Youth Programs

C.A.M.P

CHILD ADVOCACY
MENTORING PROGRAM

Provides students, the majority of whom

are in K-12th grade, with enrichment

experiences, mentoring, and life skills development.

These programs typically occur after school and are in collaboration with 

our partners.

The curriculum provides us with the tools to help participants develop the following fundamental skills and more:

 

• Communication 

• Decision making 

• Goal setting

GRADES K-12

According to a study published in 2015 by Child

Trends, some 5 million children, or roughly 7percent

of all children living in the U.S, have a parent who

is currently or previously incarcerated. Our children

and youth programs focus directly on meeting the 

needs of children during the time their parents

are incarcerated. Our goal is to reduce the pain

and stigma experienced by children, improve communications between the child and the

incarcerated parent(s), and make visitation with the 

incarcerated parent more child-friendly and less traumatic.

GRADES K-12

Program Desired Outcomes:

• Participants will become aware of how their background and experiences affect the way they view the world and interact with other people in their family and community.

• Participants will identify and practice the kind, caring, and responsible behaviors that go into being a productive and respectful family and community member.

 

 

To learn more and sign up for this 12-week program click here.

More Programs

THE

MIX

IN PARTNERSHIP WITH

SCIENCE MUSEUM OF VIRGINIA

MIX members work with mentors to learn about 3D design, robotics, electronics, computer science, and

more. There will also be family-focused activities offered with "THE MIX"

To learn more and sign up for this 8-week program fill out a form here

GRADES 8-12

A BETTER DAY TO CLIMB

IN PARTNERSHIP WITH

BEYOND BOUNDARIES

GRADES 6-12

A better day to climb and Beyond Boundaries are exploring program collaborations to develop new and empowering ways to bridge the gap between parents and their kids after they have been separated.

 

To learn more and sign up for this pilot program fill out a form here.

IN PARTNERSHIP WITH

VCU RAMBIKES

GRADES 6-12

Our Build-A-Bike Workshop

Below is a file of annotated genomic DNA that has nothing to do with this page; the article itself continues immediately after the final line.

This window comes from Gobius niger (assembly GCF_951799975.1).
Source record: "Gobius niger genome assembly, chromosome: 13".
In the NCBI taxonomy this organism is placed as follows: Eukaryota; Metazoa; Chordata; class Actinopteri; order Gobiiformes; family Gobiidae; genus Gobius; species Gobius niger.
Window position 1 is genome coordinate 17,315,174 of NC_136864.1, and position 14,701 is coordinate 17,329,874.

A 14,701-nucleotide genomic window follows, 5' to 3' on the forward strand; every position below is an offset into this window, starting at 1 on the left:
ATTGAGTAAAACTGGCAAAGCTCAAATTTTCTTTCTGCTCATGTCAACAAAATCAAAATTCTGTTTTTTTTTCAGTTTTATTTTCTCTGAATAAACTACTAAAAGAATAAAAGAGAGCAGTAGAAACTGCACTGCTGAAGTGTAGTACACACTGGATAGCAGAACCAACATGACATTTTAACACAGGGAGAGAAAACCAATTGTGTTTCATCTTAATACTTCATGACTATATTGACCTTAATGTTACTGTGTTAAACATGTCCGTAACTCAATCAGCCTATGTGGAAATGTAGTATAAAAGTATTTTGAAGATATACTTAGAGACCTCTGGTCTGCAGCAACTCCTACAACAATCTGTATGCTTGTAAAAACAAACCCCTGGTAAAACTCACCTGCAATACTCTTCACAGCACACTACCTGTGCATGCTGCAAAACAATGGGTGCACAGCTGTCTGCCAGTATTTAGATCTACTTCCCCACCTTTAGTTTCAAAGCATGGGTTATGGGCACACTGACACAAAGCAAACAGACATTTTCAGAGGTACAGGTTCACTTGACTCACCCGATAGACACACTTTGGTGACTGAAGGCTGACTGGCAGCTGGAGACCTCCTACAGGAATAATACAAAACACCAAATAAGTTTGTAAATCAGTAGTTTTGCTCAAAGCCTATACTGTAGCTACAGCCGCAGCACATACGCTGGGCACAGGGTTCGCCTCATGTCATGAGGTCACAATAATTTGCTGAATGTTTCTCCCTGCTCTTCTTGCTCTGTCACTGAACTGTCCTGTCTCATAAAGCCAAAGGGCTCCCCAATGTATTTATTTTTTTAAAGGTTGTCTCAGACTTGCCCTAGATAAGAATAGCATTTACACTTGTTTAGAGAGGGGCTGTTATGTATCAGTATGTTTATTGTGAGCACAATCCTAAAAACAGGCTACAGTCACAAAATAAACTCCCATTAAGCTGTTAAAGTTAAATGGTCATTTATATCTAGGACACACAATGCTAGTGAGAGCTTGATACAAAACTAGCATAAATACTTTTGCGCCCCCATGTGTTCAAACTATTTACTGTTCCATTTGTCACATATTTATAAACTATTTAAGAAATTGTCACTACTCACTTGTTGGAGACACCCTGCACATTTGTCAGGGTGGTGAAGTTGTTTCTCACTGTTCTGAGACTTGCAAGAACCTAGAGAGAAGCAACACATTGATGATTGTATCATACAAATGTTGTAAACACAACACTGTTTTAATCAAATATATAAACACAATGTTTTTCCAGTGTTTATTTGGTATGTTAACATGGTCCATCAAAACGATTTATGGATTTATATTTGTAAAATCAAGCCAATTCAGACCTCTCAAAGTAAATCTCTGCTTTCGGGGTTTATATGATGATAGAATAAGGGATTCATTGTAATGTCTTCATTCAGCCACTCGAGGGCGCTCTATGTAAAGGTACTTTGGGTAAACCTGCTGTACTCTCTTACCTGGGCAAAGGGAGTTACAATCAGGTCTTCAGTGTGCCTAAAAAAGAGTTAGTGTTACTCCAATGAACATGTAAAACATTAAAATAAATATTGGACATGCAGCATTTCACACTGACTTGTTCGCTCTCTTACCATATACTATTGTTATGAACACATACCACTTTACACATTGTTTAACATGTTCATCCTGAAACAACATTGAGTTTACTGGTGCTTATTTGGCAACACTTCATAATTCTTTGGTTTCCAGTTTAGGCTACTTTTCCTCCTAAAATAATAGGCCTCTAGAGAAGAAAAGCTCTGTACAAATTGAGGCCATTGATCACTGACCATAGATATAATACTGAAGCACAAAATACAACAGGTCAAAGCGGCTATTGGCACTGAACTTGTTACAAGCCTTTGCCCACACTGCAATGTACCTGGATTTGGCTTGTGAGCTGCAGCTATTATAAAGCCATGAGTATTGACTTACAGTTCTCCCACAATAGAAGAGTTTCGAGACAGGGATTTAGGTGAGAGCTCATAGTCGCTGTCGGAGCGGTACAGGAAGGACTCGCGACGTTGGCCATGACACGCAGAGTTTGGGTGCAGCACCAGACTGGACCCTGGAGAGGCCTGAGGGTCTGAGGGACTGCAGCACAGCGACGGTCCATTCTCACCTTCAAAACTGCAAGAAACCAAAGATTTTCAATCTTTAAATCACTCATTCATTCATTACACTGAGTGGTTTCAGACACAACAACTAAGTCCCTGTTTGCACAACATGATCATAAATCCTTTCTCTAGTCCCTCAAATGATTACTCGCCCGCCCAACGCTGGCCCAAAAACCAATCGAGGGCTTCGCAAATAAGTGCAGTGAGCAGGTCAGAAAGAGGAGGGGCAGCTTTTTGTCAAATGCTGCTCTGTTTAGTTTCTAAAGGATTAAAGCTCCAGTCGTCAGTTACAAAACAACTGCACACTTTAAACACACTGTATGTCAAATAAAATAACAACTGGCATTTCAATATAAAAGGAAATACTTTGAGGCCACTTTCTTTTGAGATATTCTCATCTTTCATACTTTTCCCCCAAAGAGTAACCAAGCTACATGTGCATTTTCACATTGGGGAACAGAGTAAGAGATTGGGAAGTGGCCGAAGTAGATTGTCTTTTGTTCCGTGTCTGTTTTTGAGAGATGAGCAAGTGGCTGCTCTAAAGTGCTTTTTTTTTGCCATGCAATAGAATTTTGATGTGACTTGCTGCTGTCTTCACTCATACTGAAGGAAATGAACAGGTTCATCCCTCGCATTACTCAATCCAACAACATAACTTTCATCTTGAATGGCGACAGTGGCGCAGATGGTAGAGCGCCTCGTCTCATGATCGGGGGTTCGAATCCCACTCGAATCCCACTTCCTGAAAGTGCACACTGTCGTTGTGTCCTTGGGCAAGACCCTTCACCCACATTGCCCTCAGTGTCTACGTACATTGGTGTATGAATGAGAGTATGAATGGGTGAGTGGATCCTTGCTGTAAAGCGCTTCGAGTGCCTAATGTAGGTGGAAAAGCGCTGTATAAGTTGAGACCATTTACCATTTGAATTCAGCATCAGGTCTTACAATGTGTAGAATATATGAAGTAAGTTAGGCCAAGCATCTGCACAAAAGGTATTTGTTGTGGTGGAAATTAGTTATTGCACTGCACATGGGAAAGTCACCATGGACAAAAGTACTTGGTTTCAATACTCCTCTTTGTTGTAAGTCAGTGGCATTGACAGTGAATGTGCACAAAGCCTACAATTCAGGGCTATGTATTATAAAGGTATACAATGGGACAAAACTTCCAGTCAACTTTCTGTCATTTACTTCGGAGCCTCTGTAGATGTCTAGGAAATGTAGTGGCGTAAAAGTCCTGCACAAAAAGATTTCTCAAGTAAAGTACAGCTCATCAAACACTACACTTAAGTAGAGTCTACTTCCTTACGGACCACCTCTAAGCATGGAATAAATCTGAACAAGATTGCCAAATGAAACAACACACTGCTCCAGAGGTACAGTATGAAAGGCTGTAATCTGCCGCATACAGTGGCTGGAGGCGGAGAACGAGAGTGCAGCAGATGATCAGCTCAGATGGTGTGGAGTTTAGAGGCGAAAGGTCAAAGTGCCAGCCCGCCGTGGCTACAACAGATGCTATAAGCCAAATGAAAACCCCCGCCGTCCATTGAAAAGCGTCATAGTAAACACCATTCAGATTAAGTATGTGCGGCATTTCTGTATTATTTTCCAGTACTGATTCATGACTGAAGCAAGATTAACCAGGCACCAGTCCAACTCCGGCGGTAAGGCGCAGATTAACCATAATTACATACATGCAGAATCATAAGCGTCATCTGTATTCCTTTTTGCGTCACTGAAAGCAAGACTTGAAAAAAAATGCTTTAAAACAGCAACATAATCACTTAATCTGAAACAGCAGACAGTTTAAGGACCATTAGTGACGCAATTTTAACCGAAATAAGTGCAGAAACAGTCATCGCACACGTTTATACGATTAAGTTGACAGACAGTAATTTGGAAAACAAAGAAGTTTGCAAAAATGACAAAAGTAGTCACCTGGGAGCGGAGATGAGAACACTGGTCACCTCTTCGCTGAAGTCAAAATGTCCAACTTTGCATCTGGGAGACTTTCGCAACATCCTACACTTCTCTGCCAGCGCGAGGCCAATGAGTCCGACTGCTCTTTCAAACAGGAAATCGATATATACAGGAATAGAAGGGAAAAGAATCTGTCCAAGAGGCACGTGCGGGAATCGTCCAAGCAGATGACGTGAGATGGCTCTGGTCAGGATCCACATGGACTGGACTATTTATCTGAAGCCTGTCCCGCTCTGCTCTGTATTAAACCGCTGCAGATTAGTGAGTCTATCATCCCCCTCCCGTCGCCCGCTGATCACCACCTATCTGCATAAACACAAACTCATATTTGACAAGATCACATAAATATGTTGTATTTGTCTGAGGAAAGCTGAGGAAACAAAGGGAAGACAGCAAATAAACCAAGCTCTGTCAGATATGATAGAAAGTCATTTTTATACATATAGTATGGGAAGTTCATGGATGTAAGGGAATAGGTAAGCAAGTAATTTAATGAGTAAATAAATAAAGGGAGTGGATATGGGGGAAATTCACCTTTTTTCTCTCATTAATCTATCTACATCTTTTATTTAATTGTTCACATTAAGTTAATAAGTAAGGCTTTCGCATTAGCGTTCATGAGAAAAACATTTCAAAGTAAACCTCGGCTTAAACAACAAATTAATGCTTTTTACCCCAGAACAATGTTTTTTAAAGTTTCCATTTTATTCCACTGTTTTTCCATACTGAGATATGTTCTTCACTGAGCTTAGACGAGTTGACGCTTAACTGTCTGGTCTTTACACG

is dedicated to promoting

bicycling as a safe, fun, efficient, and environmentally friendly transportation alternative for the kids in our Child Advocacy Mentorship Program.

To learn more and sign up for this 8-week program fill out a form here

BUILD

-A-

BIKE

FACTS

The growing number of children with an incarcerated parent represents one of the most significant collateral

consequences of the record prison population in the U.S. (1)

More than 2.7 million children in the U.S. have an incarcerated parent. That is 1 in 28 children. (2)

One in 9 African American children (11.4%), 1 in 28 Hispanic children (3.5%), and 1 in 57 white children (1.8%) in the United States have an incarcerated parent. (3)

Approximately half of children with incarcerated parents are under ten years old. (4)

Children whose parents are incarcerated are five to six times more likely to be incarcerated than are their peers. They are inadvertent victims of their parents’ crimes and many find themselves deprived emotionally, socially, and financially—particularly when a parent is incarcerated. (Oregon Department of Corrections)

Children between the ages of 7-10 may experience developmental regressions, poor self-concept, acute traumatic stress reactions, and impaired ability to overcome future trauma. Children from ages 11-14 may experience rejection on limits of behavior and trauma-reactive behaviors.  Children from the ages of 15-18 may experience a premature termination of dependency relationship with parent, and it may lead them to intergenerational crime and incarceration. (5)

FACT RESOURCES

1 Bernstein, N., All Alone in the World, Children of the Incarcerate, 2005
2 The Pew Charitable Trusts: Pew Center on the States. Collateral Costs: Incarceration’s Effect on Economic Mobility. Washington, DC. 2010
3 The Pew Charitable Trusts: Pew Center on the States. Collateral Costs: Incarceration’s Effect on Economic Mobility. Washington, DC. 2010
4 Mauer, M., Nellis, A., Schirmir, S.; Incarcerated Parents and Their Children-Trends 1991 - 2007, The Sentencing Project, Feb. 2009

5 Travis Jeremy, Elizabeth McBride, and Amy Solomon. Urban Institute Justice Policy Center. Families Left Behind: The Hidden Costs of Incarceration and Reentry, 2005.

VOLUNTEER!

CONTACT

LeTeisha Gordon  

804.214.6155

abetterdayassoc@gmail.com

A Better Day Than Yesterday Iniative  Program 

​P.O. Box 7629, Henrico, VA 23231

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